Dad-to-be pregnancy calendar

The essential pregnancy milestones a dad-to-be needs to know

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  • Dad-to-be pregnancy calendar

    Finding out your partner’s pregnant is an exciting moment. You may think that you’ve got nine months before there’s much that you need to do. Think again!

    There are lots of pregnancy milestones that affect dads too so you’ll want to find out what to look out for and when and how you can get involved.

    Dad-to-be pregnancy milestones

    Week 2-4: Finding out the news

    Week 8: First antenatal appointment

    Week 12: First scan

    Week 17: Boy or girl

    Week 20: Second scan

    Weeks 21 and 22: First kick and baby talk

    Week 25: Paternity leave

    Week 28: Antenatal class

    Week 35: Birth plan

    Week 36: Plan your hospital route

  • Week 2-4: Finding out the news

    So you’re going to be a dad? You’ll probably be feeling all sorts of emotions and no doubt you’ll have lots of questions. You may wonder whether you’re ready and whether you will be a good dad, but don’t worry these are all normal feelings.  

    Sadly 1 in 4 pregnancies end in miscarriage within the first 12 weeks, so you and your partner may prefer to wait until the pregnancy passes this stage before making any public announcements. There are a few things your partner can do to avoid giving the game way in the first 12 weeks

  • Week 8: First antenatal appointment

    Antenatal care is the care you and your partner receive from healthcare professionals during the pregnancy. You will be offered a series of appointments, with the first taking place around 8 weeks. It’s useful for you to go to the first appointment as the doctor of midwife will need both of your medical histories, and it’s important to know any medical conditions that run in the family. 

  • Week 12: First scan

    The first ultra sound scan can be exciting and also nerve wracking for both you and your partner. You’ll see your baby and its heartbeat, and the scan will check your baby’s measurements, position and growth. If you’d like more information find out what else you can expect to find out.

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  • Week 17: Boy or girl

    There are lots of old wives' tales on predicting the sex of your baby, so you can try and guess for your self. But if you actually want to know then your baby’s sex can be determined after about 16 to 17 weeks and you can find out at the 20 week scan. You and your partner may be excited to find out what sex your baby is, or you may want to wait until the birth. Either way it’s good to bear in mind that doctors can sometimes get it wrong.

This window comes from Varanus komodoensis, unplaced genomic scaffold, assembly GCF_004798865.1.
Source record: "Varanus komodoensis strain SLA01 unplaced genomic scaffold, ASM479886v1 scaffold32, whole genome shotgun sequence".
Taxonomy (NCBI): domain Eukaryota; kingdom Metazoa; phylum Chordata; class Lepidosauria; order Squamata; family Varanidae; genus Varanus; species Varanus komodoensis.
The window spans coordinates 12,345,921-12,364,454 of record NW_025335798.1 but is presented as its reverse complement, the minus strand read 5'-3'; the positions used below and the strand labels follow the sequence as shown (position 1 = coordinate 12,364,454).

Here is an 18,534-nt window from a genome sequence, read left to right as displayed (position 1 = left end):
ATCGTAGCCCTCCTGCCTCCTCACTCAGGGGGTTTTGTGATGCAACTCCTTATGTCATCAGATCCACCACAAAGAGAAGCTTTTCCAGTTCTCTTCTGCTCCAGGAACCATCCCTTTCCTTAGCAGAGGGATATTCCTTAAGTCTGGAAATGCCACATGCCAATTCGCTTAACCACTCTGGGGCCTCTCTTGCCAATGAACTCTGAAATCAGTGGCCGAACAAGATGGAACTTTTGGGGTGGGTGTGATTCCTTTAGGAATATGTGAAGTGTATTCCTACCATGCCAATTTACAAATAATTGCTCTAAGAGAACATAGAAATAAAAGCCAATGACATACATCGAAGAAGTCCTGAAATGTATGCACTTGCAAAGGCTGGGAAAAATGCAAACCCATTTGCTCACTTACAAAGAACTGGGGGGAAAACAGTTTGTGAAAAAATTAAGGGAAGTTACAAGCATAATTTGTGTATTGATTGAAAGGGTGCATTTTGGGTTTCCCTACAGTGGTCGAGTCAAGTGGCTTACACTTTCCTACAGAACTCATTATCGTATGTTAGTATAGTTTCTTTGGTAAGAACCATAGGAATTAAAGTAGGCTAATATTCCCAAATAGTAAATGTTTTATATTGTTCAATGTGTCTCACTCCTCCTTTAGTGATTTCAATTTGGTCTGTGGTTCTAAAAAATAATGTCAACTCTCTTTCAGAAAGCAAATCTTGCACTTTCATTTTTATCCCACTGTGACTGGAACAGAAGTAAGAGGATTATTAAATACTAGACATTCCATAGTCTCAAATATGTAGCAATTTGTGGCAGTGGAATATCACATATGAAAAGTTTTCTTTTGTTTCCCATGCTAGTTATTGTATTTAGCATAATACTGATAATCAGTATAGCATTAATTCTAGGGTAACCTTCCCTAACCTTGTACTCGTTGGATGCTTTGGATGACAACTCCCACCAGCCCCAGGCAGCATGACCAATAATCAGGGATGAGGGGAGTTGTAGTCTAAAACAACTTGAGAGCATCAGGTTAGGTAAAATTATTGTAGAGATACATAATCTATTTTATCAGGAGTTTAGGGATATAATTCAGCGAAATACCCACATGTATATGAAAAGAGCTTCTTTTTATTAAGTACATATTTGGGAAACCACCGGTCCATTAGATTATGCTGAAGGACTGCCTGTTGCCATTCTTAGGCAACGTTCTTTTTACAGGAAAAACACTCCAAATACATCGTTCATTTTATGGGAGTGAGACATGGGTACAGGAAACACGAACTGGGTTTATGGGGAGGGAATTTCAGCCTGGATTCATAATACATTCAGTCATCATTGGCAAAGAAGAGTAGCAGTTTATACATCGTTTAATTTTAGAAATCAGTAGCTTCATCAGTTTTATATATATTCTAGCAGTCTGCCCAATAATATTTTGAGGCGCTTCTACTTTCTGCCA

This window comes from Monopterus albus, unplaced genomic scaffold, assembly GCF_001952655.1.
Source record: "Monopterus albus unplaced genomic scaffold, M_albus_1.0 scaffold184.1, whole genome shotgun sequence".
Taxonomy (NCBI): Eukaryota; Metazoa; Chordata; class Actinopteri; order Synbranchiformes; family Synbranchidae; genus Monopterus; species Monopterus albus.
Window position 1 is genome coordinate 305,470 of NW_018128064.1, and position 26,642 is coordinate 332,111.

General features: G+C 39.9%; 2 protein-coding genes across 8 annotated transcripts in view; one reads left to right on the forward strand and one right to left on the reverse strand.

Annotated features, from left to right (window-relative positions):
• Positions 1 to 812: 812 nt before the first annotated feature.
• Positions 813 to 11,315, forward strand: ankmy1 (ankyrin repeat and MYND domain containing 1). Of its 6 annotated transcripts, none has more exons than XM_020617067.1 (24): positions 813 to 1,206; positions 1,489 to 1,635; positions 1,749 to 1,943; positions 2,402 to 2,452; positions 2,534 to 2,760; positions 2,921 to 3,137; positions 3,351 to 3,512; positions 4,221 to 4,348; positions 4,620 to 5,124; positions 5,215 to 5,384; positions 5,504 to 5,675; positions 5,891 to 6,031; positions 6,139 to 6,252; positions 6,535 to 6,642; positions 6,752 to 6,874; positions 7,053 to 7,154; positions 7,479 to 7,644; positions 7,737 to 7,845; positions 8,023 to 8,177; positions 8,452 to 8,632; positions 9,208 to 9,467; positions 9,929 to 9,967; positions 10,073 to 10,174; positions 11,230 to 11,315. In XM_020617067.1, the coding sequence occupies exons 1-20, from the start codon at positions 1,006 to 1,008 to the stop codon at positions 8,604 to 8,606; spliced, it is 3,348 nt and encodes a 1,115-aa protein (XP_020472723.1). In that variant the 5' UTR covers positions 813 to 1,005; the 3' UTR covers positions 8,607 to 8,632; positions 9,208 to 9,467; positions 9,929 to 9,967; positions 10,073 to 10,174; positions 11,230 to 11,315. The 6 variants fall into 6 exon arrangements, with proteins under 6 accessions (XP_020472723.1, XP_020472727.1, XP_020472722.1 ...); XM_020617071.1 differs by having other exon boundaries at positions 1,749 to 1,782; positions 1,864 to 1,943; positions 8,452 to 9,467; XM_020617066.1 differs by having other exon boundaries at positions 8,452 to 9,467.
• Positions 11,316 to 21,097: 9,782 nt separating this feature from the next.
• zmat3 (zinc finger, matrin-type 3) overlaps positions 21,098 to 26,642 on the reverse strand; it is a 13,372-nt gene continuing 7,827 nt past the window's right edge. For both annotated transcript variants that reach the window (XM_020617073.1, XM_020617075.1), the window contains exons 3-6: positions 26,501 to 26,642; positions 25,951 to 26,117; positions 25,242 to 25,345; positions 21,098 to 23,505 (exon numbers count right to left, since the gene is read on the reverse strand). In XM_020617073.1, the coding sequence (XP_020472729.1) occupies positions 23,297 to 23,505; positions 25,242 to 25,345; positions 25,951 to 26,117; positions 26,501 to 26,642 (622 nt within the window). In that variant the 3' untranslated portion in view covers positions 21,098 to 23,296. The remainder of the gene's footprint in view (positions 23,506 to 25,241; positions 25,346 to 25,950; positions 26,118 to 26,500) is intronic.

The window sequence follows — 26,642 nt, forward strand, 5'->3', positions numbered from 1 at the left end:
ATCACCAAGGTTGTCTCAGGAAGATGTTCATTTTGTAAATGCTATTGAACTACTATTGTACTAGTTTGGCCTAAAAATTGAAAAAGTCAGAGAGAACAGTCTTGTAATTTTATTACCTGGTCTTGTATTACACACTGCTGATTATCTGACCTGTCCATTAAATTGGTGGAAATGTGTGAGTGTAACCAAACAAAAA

• Week 20: Second scan

    The second ultra sound scan, which takes place around 20 to 22 weeks, is also called an anomaly scan. You will see your baby again, and the sonographer or midwife will look closely at your baby and your partner’s uterus. It is used to check lots of things, like the due date, your baby’s heartbeat and growth. Find out more information on what else you will find out at the anomaly scan.

  • Weeks 21 and 22: First kick and baby talk

    You baby will be starting to get more active, moving, kicking, stretching and punching.  You should start to feel your baby kick if you place your hand on your partner’s tummy. Try patting your partner’s tummy or talking to the bump. This might encourage your baby to kick. Get talking to your baby as babies can more easily pick up deeper male voices than higher pitched female voices. If you’d like to know more about what your partner is experiencing then check out our guide to fetal development at week 21.

  • Week 25: Paternity Leave

    Now’s the time to start thinking about paternity leave, and there are a few things that you need to do in order to make sure that you qualify. For example, you must tell your employer in writing 15 weeks before the beginning of the week of the baby’s due date. Make sure you find out what other things you need to do in order to qualify for paternity leave.

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  • Week 28: Antenatal class

    As a dad-to-be you’ll probably want to join your partner at antenatal classes and there are lots of reasons why you both should go. There usually run for about 8 weeks in the last three months (the final trimester). They help you prepare you both for childbirth and get you to think about important aspects of labour for your partner, like pain relief.

  • Week 35: Birth plan

    It’s good for you to get know what your partner’s birth plan is, so you are clear what your and your partner wants. Make sure the birth plan answers the important questions, like do you both want a hospital delivery? What sort of pain relief does your partner want? It’s also good to write a list of emergency numbers including friends and family so you have them to hand.

  • Week 36: Plan your hospital route

    Full term is 40 weeks, but lots of babies arrive early or late. Make sure your partner can contact you easily, pack a hospital bag early and work out the quickest route to the hospital and a back-up route should the quick route be blocked.

Last updated on 19 April 2012